I will repeat something I stressed in my last column: Distractions, which may occur for several reasons, may be dangerous. For example, unusually loud music from a co-worker's device may disrupt the concentration of a tech in another bay. (Managing music in the bays is an issue unto itself, is it not?)
The point is that a tech nearby may be performing a task that requires maximum concentration for a safe as well as successful repair.
Sometimes excessive chatter creates the distraction. For instance, I have watched two techs argue about the outcome of a baseball game. Incredibly, all the yelling leads to a "double-header" that no one expected.
One of these guys spins around and goes headlong into the arm of a raised lift. He knocks himself silly and gashes his head. He managed to aim himself squarely at the blunt end of the lift arm.
To add insult to injury, the stunned tech dropped a handful of tiny, hard-to-replace screws. Afterward, his coworkers had to scour the floor to retrieve them.
In other cases, unseen sources of inattentiveness cause trouble. For instance, a normally reliable tech may have a lot on his mind due to issues outside of work.
These personal worries may cause that tech to do something totally out of character such as light a cigarette or cause an electrical spark at the worst possible moment.
Service managers and shop forepersons must coach, coax and cajole techs to focus on the work at hand. "Paying attention," a pal of mine stresses, "pays dividends in any auto repair business."
Some colleagues seem dubious. They roll their eyes in disbelief at accounts of avoidable shop calamities. The fact remains that good workers sometimes blunder — not to mention blunder badly.
Other memorable mishaps
An experienced tech was changing the motor oil and filter on a car. He nonchalantly reinstalled the oil fill cap and started the engine.
Next, the tech began backing the car out of the bay in spite of the engine making the telltale "no-oil" knocking and tapping sounds. Thanks to frantic signals and shouts from co-workers, he shut off the engine fairly quickly.
There was no oil evident on the dipstick but the tech thought he recalled putting oil in the engine. That was a very close call.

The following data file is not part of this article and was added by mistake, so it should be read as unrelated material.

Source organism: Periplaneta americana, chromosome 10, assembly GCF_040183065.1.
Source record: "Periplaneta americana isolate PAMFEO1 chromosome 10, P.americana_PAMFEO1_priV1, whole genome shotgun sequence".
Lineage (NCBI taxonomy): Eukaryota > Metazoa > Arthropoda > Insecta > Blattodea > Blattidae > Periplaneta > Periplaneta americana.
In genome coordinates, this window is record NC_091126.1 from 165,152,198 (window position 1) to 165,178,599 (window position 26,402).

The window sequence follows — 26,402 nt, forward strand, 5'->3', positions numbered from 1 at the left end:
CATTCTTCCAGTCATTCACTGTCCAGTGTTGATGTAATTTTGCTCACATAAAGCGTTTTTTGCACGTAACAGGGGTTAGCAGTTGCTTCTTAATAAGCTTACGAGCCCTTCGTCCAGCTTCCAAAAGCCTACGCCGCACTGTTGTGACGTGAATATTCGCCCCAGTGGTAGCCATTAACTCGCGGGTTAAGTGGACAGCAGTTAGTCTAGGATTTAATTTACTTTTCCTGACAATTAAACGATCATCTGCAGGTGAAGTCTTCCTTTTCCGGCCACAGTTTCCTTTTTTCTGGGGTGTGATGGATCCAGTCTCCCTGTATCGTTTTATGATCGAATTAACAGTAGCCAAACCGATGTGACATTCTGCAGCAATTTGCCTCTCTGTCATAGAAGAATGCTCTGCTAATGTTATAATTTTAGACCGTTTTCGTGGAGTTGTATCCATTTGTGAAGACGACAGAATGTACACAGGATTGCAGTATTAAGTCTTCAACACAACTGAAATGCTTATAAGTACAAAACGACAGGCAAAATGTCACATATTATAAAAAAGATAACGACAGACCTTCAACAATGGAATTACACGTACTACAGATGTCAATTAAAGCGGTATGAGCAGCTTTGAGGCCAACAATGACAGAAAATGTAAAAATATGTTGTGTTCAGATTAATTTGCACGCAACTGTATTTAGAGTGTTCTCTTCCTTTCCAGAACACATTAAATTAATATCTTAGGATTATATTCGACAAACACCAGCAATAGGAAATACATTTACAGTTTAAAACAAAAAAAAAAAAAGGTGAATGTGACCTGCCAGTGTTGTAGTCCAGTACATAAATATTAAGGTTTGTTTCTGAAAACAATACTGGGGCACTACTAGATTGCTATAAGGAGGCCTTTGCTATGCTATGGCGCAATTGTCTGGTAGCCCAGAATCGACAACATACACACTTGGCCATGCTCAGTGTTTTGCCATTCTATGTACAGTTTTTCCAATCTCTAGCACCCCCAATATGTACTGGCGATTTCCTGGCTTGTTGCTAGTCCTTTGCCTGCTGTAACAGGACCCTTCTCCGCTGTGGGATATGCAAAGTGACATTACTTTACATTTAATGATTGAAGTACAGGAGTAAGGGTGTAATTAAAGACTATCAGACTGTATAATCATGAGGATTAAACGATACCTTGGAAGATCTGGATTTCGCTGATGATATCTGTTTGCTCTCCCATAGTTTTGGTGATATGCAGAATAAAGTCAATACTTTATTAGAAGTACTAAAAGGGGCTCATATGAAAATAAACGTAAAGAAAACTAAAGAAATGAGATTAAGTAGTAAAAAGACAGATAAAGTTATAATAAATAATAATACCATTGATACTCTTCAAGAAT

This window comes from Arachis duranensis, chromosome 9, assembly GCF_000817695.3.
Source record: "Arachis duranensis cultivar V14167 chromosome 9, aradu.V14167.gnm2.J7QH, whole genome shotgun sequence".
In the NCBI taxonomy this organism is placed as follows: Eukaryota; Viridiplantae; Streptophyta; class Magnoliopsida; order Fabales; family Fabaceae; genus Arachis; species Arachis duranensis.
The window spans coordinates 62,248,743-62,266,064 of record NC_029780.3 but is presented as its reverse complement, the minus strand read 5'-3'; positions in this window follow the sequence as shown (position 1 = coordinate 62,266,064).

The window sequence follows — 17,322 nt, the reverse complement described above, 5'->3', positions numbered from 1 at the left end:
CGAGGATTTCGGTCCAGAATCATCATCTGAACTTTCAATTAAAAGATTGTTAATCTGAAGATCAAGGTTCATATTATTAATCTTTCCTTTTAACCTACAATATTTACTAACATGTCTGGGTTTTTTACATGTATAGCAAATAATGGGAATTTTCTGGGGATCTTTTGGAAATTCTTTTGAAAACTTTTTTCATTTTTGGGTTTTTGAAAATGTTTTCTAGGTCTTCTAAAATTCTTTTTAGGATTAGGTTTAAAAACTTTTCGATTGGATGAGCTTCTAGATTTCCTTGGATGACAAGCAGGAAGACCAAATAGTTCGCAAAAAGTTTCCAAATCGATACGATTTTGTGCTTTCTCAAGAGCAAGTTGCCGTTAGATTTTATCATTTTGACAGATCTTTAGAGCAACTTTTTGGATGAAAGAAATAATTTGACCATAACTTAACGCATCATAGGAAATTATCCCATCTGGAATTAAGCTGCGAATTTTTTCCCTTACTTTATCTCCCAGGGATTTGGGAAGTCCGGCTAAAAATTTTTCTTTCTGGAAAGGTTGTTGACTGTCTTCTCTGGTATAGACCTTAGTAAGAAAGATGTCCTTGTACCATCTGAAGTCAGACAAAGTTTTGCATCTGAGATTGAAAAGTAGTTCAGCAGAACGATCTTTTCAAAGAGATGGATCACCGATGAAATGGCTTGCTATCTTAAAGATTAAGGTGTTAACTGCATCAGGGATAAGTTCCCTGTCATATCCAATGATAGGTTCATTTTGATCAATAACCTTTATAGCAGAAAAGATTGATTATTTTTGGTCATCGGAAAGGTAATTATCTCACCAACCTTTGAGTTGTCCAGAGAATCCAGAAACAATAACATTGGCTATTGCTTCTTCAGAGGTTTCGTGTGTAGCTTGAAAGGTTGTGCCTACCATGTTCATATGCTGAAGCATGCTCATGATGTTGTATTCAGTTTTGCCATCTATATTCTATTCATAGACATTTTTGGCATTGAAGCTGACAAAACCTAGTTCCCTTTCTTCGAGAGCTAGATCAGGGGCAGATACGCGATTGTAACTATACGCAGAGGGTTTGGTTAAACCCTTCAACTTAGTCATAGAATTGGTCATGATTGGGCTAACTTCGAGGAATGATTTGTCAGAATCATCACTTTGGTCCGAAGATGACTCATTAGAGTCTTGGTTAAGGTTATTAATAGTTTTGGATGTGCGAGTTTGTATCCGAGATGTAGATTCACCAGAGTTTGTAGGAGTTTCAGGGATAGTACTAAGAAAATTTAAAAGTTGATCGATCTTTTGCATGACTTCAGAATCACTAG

In another situation, a shop foreman was making "spot" checks of underhood fluid levels after techs had performed routine maintenance. On one vehicle, the oil level on the dipstick was extremely high — far above the full mark.
Instead of jumping to conclusions, the foreman personally rechecked the job. He drained the fresh oil into a separate drain pan, then measured it. Incredibly, the tech had overfilled the engine by more than two quarts of oil.
Later, the foreman told me the tech defended his actions. But the results beg the question: How closely was he paying attention to the task?
Earlier, I described how two techs screaming at each other led to an avoidable, embarrassing accident. Actually, techs do not have to speak in order to cause seemingly mindless mistakes.
A great example involves a gasoline-related fire and explosion. Here, a tech was removing a fuel tank from a vehicle. He was working hastily; his thoughts seemed to be somewhere other than on the task at hand.
The job may have involved replacing a leaking tank. Or the objective may have been replacing a failed fuel pump or a fuel gauge float assembly inside that tank.
Regardless of that day's objective, the vicinity of that bay reeked of gasoline vapor. The distracted tech may have ramped up the job's risk by failing to drain the tank beforehand. Sometimes hurried techs spill fuel on the floor of the bay.
A conscientious tech would warn co-workers to be ultra-cautious while he carted the old, leaky tank outside the service department and/or blotted up the spilled gasoline in his bay.
On this particular day, the tech shouted no warnings to co-workers. Equally concerning, an inattentive worker in the next bay seemingly overlooked the fuel odor.
This tech attacks a corroded frame bolt with a grinder and eventually showers sparks into the next bay. No surprise here — the sparks ignite the fuel on the floor of that bay.
A variation on this theme is an absent-minded tech who overlooks or ignores the gasoline fumes coming from the next bay. His immediate concern is cleaning the interior of a good customer's vehicle.
This tech rolls the shop's large, industrial-style vacuum cleaner into his bay and sets to work. Soon, the vacuum cleaner belches flames because its motor ingested and ignited fuel vapor.
The "exploding" vacuum cleaner startles the tech so much that he falls backward, cracking his head on the shop floor.
This tech with the bleeding bump on his noggin may have questioned the source of the extraordinary gasoline fumes coming into his work space. But he did not.
Some fuel odor — as opposed to an overwhelming gasoline stench — may be unavoidable as well as manageable, but to me, a focused tech does not generate sparks first and ask questions after an accident occurs.
In conclusion, service managers or shop foreperson may not be able to coach techs around every potential problem or pitfall but they can call crew members to task for seemingly unfocused work and inattentive actions.
Finally, they should use mistakes or accidents as teaching moments for all techs — experienced or inexperienced. Remind techs that focusing on their work makes them good and keeps them good.